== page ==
Thursday, November 15, 2007

On the issue of Marrucinus...

What is an employer's most villainous enemy? It's employees.
Why do I say so? We steal from work. Or, at least a majority of us do.

As Vault reports, 60% of employees have admitted to stealing little things such as post-its and tape from work; 2% of those people admitted stealing more ostentatious (and less inconspicable) things such as furniture, computers, and printers. As one man puports, he has always seen the amount of missing items lost go up when it was around back-to-school time.

Some graphs and statistics:

This small-scale stealing is relatable to the stealing of Marrucinus in the house of Catullus. After being invited to his house and cracking a few jokes, he "tollis lintea neglegentiorum" (Catullus 12, Line 3: "lift the napkins of the careless"), as in... plainly put, he stole them. Catullus describes this act as "sordida" (dirty) and "invenusta" (uncharming). I would assume Marrucinus did this just for the same reason employees steal from the stockrooms of their employers: they think they won't get caught and, besides, the things stolen are of little monetary value! However, Catullus overlooks this "price tag" and states that these napkins are of emotional value; they were a gift to him brought by Fabullus and Veranius from Spain. Of course, he demands them back.

As the last graph represents, none who admitted to stealing from work were actually caught.

But what are the consequences?

  • For Catullus, the price of stealing is the capital punishment of getting three hundred nasty verses shot at the stealer.
  • For real, modern life, the costs of being caught can be the same as being caught for shop-lifting.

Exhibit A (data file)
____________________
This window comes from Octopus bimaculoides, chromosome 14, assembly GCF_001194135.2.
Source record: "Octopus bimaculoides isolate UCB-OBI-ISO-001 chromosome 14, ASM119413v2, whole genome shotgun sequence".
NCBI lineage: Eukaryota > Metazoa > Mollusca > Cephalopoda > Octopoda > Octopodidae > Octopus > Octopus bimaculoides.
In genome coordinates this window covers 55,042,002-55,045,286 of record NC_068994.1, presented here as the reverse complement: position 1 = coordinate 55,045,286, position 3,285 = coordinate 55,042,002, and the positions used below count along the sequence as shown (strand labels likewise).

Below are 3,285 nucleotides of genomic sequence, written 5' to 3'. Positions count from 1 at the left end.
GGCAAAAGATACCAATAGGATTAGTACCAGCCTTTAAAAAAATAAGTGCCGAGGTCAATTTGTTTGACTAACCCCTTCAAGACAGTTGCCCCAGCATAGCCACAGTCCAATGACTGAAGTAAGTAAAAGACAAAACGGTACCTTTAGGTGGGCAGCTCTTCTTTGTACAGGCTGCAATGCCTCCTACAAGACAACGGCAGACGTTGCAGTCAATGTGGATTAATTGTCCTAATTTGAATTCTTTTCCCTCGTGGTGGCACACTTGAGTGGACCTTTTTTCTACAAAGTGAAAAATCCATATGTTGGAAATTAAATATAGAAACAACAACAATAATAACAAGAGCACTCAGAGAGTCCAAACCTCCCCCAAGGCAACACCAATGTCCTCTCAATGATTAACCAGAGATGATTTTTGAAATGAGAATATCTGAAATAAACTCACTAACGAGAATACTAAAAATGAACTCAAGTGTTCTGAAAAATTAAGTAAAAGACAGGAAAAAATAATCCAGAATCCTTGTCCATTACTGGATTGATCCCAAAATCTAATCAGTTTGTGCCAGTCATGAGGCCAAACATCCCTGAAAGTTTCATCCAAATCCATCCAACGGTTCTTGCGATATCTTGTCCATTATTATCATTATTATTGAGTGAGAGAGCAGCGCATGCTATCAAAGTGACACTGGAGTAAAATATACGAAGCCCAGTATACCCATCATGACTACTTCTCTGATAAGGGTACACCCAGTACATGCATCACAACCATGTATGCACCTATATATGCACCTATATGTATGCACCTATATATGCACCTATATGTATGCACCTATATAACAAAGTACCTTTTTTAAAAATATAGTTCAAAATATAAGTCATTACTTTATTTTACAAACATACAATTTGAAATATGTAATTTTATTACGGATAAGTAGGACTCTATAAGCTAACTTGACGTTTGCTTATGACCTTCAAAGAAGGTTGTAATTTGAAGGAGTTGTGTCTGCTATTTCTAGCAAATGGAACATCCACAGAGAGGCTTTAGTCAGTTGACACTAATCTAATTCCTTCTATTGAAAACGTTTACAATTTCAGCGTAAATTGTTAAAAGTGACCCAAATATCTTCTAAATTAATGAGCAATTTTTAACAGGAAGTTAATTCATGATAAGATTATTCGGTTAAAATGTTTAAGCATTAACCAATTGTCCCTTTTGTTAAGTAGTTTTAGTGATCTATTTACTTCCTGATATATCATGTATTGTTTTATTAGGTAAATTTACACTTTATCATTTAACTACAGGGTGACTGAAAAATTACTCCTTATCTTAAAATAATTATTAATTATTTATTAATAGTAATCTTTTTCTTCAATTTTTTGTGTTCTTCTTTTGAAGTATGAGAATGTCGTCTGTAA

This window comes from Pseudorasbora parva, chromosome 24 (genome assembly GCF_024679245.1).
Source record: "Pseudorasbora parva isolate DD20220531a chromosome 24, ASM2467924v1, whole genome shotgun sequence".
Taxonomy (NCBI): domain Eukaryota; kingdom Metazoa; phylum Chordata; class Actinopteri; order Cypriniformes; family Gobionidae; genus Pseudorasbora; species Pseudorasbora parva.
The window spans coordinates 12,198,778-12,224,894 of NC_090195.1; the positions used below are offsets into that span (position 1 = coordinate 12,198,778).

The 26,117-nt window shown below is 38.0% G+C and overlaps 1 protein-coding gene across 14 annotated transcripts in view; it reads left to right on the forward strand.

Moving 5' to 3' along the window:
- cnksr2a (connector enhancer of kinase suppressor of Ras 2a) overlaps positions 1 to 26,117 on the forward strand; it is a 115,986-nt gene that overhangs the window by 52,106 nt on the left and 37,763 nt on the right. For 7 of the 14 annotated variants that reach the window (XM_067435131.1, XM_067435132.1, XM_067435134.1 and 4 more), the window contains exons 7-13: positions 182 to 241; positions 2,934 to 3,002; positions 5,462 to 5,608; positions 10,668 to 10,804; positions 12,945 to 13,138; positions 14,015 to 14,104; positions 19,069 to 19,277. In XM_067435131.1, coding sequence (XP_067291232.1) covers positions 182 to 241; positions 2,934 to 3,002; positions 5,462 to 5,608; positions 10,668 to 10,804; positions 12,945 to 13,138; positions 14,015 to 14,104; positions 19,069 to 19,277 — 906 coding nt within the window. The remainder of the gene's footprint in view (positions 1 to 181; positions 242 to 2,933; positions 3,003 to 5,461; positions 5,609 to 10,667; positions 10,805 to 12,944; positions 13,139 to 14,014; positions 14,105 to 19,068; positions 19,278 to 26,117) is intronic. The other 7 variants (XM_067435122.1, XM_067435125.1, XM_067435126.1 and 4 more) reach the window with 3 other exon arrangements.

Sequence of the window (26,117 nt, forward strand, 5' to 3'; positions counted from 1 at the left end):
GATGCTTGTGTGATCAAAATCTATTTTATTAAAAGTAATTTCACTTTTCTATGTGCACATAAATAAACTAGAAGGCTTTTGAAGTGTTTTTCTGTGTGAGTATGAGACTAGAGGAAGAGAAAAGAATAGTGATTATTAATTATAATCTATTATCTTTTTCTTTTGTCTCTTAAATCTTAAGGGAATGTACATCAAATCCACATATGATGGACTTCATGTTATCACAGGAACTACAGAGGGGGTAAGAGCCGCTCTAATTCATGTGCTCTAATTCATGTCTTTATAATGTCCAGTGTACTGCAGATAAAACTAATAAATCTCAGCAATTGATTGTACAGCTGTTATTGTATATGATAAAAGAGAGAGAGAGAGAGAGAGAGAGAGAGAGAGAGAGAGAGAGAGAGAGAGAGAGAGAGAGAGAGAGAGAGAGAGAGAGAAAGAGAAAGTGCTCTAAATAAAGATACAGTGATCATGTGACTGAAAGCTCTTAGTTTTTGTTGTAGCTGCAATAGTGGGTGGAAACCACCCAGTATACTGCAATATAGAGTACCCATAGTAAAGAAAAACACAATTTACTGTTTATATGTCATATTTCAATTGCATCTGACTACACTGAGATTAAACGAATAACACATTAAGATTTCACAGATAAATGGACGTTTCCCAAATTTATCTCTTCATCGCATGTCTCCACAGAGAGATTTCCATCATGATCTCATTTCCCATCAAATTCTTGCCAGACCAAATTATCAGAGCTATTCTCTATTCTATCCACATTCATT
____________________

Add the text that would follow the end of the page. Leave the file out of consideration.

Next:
Oh, Happy Day.

Monday, October 15, 2007

On the issue of Suffenus...

As we all know, Catullus hates Suffenus for his bad writing, making a bad name for all writers alike. This relationship is similar to, of course, Dr. Gregory House of the FOX series, House M.D.

First, let's get acquainted with the contenders:
Dr. Gregory House- Professional Diagnostician, who doesn't wear a lab coat
Dr. Lisa Cuddy- Hospital Administrator
Dr. James Wilson- Oncologist/House's Friend
Mr. Vogler- A contributor of seven million dollars to the hospital
Catullus- Our poem's author
Suffenus- A rich person who thinks he can write but really can't

In earlier episodes of House M.D., Mr. Vogler stepped into the hospital ready to donate seven mllion dollars to the hospital; all that the hospital has to do in return is make Vogler the Head of the Hospital. Because the hospital has suffered money loss (especially from House's branch of the hospital), the hospital's administrator, Cuddy, is forced to comply with Vogler's demands.

Once Vogler was accepted into the hospital, he gains a dislike for House, and vice versa. Vogler constantly demands that House does his every whim, even forcing him to put on his lab coat. House looks down on Vogler and his commands, thinking that he is a bad omen for the hospital, using his money to gain respect in a field that he has no experience in.

Vogler versus House is like Suffenus versus Catullus. As Suffenus cranks out one horrible poem after another, or as Catullus states, "longe plurimos facit versus," he becomes more ignorant with the quality of the verses he produced, blinded by his money and his purchasing power to buy many luxuries that other poets can't afford. Catullus despises Suffenus for his ignorance and looks down on him.

However, as Catullus states in the very last line of poem 22, "sed non videmus manticae quod tergo est," (But we do not see our own packs on our backs), at the sight of Suffenus' terrible writing, Catullus is forced to look at himself and his flaws. This is also comparable to the relationship between Vogler and House. Once Vogler was dismissed from the hospital, House saw the intelligence behind Vogler's demands; he even put on his lab coat for one day on the job.

Tuesday, September 4, 2007

Theme of this Blog

This blog will be about the enemies of Catullus. (muahahahahahaa...)

And... of course, how his relationships with others are comparable to modern-day relationships in the... celebrity world (including celebrities, pop icons, random people on reality t.v. shows, political figures; basically anyone of some importance who shows up on the television).

Varius, Marrucinus, Cornellius; Barack, Edwards, Clinton... watch out for the WRATH of Catullus!